It is somewhat surprising, as you plough through the newspapers of the 1880’s and the 1890’s, to find just how often Jack the Ripper was linked to crimes – many of which bore none of his hallmarks.
Indeed, as you read the court cases from this particular period, you begin to get an idea of just how deeply the name of Jack the Ripper had permeated the public consciousness following its first appearance in the notorious “Dear Boss” missive, in September 1888, and the letter’s being made public by the Victorian authorities in early October, 1888.
PROSTITUTES USING THE FEAR
There is also plenty of evidence to suggest that some of the London prostitutes were only too willing to use the name in order to aid them in robbing their clients, since, if any of their clients happened to notice that they had stolen from them – picked their pockets or stolen their watches – is all that the lady had to do, when confronted by the angry client demanding the return of his property, was shout out that she was being attacked by the dreaded ripper, and, within moments, an agitated mob would be on the scene to “apprehend” the miscreant, whilst also providing the perfect distraction for the woman to make good her escape.
THE NEWSPAPERS USING THE NAME ALSO
What is also noticeable is that, even in cases where the attack was obviously nothing to do with Jack The Ripper, the newspapers were still happy to use the name, probably because they had learned that in doing so they could generate renewed interest in the Whitechapel murders and, in consequence, sell more papers!
AN ATTACK ON OXFORD STREET
Reading between the lines, there appears to have been an element of the aforementioned ruse in the following story, which appeared in The Sheffield Daily Telegraph on Monday, 28th October 1889.
There is also an element of newspaper sensationalism, since, nowhere in the story is the name of the ripper actually mentioned, but the headline that accompanied the article was evidently intended to entice the reader with another possible crime by the Whitechapel murderer.
At first, you really do feel for the poor woman and the ordeal she faced.
However, it quickly becomes apparent, that there is more to this story than immediately meets the eye, and the woman in question was, to say the least, an unreliable witness.
The article read;-
WAS THE LADY ATTACKED BY “JACK THE RIPPER?”
“At Bow Street Police Station, London, on Saturday, a well-clad woman entered the witness-box, and, addressing Mr. Bridge, the magistrate, she made the following extraordinary statement:-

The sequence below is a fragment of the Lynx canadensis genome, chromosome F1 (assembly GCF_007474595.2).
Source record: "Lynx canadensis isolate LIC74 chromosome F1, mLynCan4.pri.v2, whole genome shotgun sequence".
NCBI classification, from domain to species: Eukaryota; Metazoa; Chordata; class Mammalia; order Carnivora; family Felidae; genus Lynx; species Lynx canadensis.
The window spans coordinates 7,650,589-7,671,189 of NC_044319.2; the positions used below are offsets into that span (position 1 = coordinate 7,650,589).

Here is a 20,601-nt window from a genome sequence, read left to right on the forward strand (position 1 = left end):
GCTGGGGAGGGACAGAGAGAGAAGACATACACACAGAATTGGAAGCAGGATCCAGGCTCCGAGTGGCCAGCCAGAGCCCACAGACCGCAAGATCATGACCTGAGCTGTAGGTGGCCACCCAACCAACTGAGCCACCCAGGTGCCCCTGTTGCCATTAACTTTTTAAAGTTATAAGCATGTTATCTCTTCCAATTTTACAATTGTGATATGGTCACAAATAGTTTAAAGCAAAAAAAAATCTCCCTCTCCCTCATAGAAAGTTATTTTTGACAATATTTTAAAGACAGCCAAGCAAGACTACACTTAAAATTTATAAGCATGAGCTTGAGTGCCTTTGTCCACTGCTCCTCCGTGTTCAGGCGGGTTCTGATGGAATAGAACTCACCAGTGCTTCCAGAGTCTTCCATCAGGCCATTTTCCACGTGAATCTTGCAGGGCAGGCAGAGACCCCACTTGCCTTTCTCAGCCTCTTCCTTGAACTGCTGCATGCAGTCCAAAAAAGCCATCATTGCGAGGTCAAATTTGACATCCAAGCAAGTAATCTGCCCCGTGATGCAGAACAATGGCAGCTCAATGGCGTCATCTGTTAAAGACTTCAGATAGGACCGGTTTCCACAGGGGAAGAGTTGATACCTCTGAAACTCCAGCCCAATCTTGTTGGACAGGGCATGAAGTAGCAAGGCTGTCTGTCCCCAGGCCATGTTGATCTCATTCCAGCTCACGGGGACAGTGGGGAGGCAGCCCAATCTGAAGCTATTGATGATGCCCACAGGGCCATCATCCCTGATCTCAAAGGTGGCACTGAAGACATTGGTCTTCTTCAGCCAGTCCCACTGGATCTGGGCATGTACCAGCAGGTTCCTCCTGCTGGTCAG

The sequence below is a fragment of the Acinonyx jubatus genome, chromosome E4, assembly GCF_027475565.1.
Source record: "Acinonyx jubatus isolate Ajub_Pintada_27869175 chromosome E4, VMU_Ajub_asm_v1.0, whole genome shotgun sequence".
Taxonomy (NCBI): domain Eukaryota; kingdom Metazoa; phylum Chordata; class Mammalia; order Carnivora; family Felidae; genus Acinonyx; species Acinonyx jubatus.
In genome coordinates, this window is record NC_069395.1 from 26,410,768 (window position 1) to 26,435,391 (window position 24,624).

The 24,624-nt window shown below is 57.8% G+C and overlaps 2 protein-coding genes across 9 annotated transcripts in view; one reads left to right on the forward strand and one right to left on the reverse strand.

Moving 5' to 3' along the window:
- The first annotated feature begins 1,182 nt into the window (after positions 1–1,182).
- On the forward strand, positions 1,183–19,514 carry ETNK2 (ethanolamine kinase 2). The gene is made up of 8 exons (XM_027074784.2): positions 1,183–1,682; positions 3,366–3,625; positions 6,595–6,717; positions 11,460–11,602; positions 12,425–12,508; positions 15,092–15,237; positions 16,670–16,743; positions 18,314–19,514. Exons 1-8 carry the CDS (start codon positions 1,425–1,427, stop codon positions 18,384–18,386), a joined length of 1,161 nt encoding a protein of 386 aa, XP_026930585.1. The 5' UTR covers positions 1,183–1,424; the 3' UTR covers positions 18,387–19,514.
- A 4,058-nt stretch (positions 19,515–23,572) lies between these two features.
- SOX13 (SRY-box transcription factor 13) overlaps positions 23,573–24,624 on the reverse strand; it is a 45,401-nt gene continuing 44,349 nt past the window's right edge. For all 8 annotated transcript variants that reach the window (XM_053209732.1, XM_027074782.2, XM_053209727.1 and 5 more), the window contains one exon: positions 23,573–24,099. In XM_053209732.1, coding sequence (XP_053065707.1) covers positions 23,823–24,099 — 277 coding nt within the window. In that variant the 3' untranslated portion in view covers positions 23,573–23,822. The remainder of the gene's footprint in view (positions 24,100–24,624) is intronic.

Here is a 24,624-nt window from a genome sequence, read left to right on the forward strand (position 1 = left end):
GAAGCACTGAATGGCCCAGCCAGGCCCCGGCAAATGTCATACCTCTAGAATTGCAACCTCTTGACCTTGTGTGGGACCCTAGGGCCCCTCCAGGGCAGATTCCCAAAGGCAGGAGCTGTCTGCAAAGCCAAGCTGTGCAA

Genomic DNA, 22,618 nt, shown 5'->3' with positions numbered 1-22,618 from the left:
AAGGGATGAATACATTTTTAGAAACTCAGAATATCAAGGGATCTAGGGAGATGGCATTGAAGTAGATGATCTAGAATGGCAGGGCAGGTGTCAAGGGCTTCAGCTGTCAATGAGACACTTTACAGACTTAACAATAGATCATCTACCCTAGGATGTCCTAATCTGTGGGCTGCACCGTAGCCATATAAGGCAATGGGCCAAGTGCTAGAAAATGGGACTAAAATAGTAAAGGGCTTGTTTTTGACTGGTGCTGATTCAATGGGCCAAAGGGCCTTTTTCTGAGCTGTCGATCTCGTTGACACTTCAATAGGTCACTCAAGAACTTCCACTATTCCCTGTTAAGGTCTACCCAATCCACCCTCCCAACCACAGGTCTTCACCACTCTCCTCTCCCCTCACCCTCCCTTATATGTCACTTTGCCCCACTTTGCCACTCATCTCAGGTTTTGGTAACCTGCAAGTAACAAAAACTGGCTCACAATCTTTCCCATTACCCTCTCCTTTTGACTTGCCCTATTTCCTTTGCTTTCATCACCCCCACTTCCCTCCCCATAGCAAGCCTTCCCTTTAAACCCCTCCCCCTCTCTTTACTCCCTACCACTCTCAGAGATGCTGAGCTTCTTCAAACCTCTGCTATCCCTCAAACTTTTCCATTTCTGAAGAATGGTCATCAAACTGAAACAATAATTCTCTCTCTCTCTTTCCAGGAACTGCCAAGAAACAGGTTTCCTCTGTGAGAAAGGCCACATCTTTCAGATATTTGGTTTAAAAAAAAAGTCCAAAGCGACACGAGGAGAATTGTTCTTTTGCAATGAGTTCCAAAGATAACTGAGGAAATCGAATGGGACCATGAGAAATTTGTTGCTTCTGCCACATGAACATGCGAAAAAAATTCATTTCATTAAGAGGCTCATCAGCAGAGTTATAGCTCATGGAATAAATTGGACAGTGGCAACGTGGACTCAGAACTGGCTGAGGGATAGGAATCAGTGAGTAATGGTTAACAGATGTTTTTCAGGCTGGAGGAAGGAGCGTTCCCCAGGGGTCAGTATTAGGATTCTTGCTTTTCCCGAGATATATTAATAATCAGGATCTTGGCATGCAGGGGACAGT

“I beg your pardon, sir.
Last night, as far as I can remember, about half-past eleven, or very early this morning, I was walking along Oxford Street when a man stopped me and took me down a side street.
HE PULLED OUT A KNIFE
I could not tell you the name, but when he got me down there he commenced to knock me about; then he pulled out a knife.
Well, after that saw I another man who was watching all the time.
After I had been knocked about, I saw the blade of the knife which was shining in his hand, and the blade hanging down.
He said, “If you say another word you see I will give you what I have given a good many more.”
TWO MEN CAME TO THE RESCUE
Two witnesses then came up to my assistance and stopped him.
When he heard their footsteps, he ran away.
They captured him near Russell street or Russell square, I cannot tell you which way that was. He escaped and flew into a doorway. They knocked on the door and could not get an answer.
TOOK HIM TO BE A MURDERER
The two men took him to be what he was. Well, they took him to be a murderer or something of that sort.
He was very nicely dressed.”
Replying to the magistrate, the applicant said that two policemen saw the man go in, and that she afterwards made a statement at Tottenham Court Road Police Station.
THE WORSE FOR LIQUOR
The magistrate ordered the police superintendent to be fetched.
Inspector Mutford attended and stated that the woman went to the police station the worse for liquor and made an incoherent statement.
Witness sent a constable to the house, and a man was found who admitted to having been with the woman.
The magistrate granted a summons against this man, whose name is Thomas Jones.”
THOMAS JONES APPEARS IN COURT
The fact that the police evidently did not believe a word of the woman’s statement – and that the inspector had stated that she was drunk to the point of incoherence when she came to the police station – hadn’t stopped the magistrate from issuing a summons against the man whom the lady had accused of attacking her, and so the police had little choice but to arrest him.
As a result, Thomas Jones found himself appearing at Bow Street Police Court to answer the charges against him.
The Dover Express carried a brief report on his court appearance in its edition of Friday, 8th November 1889:-
UTTERLY UNFOUNDED CHARGE
Thomas Jones, of Bloomsbury, a clerk, has appeared at Bow-street Police Court to answer a summons for an alleged assault on a woman named Ellis who, a week ago, told a sensational story of having been threatened by a man with a knife early in the morning in the neighbourhood of Oxford Street.
The complainant did not now appear, the magistrate, in dismissing the summons pressed the opinion that the charge was entirely unfounded.”